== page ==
Recognizing the destructiveness of that approach, Newspaper Next” advocates a “good enough” approach to problem-solving and advocates for two assessment and testing approaches they call “Invest a little, learn a lot” and “Fail fast, fail cheap.”  The whole point is to urge newspapers to stop trying to perfect rocket systems when they really just need to  appeal to a new market.  Introspection makes it obvious to me I spent a whole lot of time seeking perfection when I should have been throwing ideas against the wall to see what stuck.  Buttry defined “good enough” as opening doors. Too often, projects I was involved with tried  to build a palace rather than opening a few doors.

The basic Newspaper Next “game plan” is to: maximize the core, use new models to fulfill “jobs” of current/new advertisers, build audiences by fulfilling “jobs” beyond news and create innovation structures and enablers. The biggest thing I liked about that approach is that it attempts to broaden the definition of what a newspaper is and can be. I think that is a crucial mandate for future success. The narrower we define ourselves the more inevitable is our demise.

Newspaper Next makes you think and that’s the moist important thing a seminar like that can hope to accomplish. The material was well-organized, efficiently presented and the content of the session was actionable.  Actionable is high praise because many sessions of this sort can’t claim that.

API is making an important contribution to the dialogue with Newspaper Next, but they sure have to improve their marketing. Educating eight industry people at a time sure isn’t going to create transformation ins the newspaper business.


When I first started reading David Callaway’s commentary condemning the use of the word “content” I labeled him  a crusty contrarian. By the time I finished the piece I became convinced that the focus really does need to be on the “news,” especially on the web. 

The word content probably does allow executives to minimize the importance of “telling people stuff they don’t know” and that has to be key to the future.  Callaway is correct when he says he’s not going to successfully eradicate the word content from the language, and neither am I; but it is important that professionals keep talking about “news.”  It’s news that matters and its news that’s going to drive us into the future.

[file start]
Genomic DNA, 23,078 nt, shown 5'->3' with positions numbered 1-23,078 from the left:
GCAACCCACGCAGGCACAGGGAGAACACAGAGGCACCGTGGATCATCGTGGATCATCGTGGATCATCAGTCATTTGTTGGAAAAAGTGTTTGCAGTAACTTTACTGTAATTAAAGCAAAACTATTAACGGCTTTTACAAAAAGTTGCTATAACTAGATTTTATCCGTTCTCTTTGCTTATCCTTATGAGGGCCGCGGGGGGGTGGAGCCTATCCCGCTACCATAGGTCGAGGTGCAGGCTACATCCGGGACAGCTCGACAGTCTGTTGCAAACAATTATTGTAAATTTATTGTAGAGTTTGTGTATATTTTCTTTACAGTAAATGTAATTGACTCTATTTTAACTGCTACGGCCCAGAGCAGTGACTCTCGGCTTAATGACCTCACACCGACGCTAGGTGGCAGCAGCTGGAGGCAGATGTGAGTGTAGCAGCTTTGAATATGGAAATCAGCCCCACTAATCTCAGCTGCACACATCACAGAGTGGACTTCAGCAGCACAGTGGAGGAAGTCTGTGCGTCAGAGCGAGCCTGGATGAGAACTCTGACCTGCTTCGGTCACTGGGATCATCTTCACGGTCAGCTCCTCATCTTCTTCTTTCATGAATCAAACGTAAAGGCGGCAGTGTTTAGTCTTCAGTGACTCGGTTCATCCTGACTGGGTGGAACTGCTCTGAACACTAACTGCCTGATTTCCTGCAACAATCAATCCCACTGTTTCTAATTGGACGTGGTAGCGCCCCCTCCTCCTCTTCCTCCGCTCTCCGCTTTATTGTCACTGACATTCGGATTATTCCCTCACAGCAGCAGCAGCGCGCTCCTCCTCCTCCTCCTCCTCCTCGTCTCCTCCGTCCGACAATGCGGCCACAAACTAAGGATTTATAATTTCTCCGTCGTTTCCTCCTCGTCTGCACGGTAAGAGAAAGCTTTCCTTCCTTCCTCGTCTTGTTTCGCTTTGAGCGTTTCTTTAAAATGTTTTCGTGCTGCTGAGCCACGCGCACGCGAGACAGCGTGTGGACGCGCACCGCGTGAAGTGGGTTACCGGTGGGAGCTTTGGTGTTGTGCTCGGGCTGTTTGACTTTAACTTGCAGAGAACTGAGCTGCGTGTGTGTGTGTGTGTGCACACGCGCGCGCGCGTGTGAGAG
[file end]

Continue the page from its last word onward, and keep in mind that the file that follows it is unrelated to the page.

The Virginian-Pilot has announced  it’s not going endorse in presidential races, but because of it’s emphasis on local news it will endorse in state and local races. I think the paper is on the right path, but for all the wrong reasons. As I’ve written before, abandoning a national perspective on national issues is not the right solution for regional newspapers. Sophisticated editorial readers want to read opinions on a wide range of issues from national to local. 

Where I think the Norfolk paper has it right is on endorsements. Drop all of them.  I have argued, futilely, for some time that editorial pages are anachronistic.  I know that’s radical. Here’s my reasoning. If I’ve got my history right, editorial pages were developed as a marketing tool for newspapers who courted certain audiences in the days of  special interest  newspapers.   As newspapers morphed into “big tents” for diverse audiences I am convinced editorial pages may be the most divisive element of those pages. 

I argue editorial pages need to reflect a broad spectrum of voices and should be community gathering places and amplifiers for all sorts of community opinions and conversations.  If you want endorsements made, let the community do it.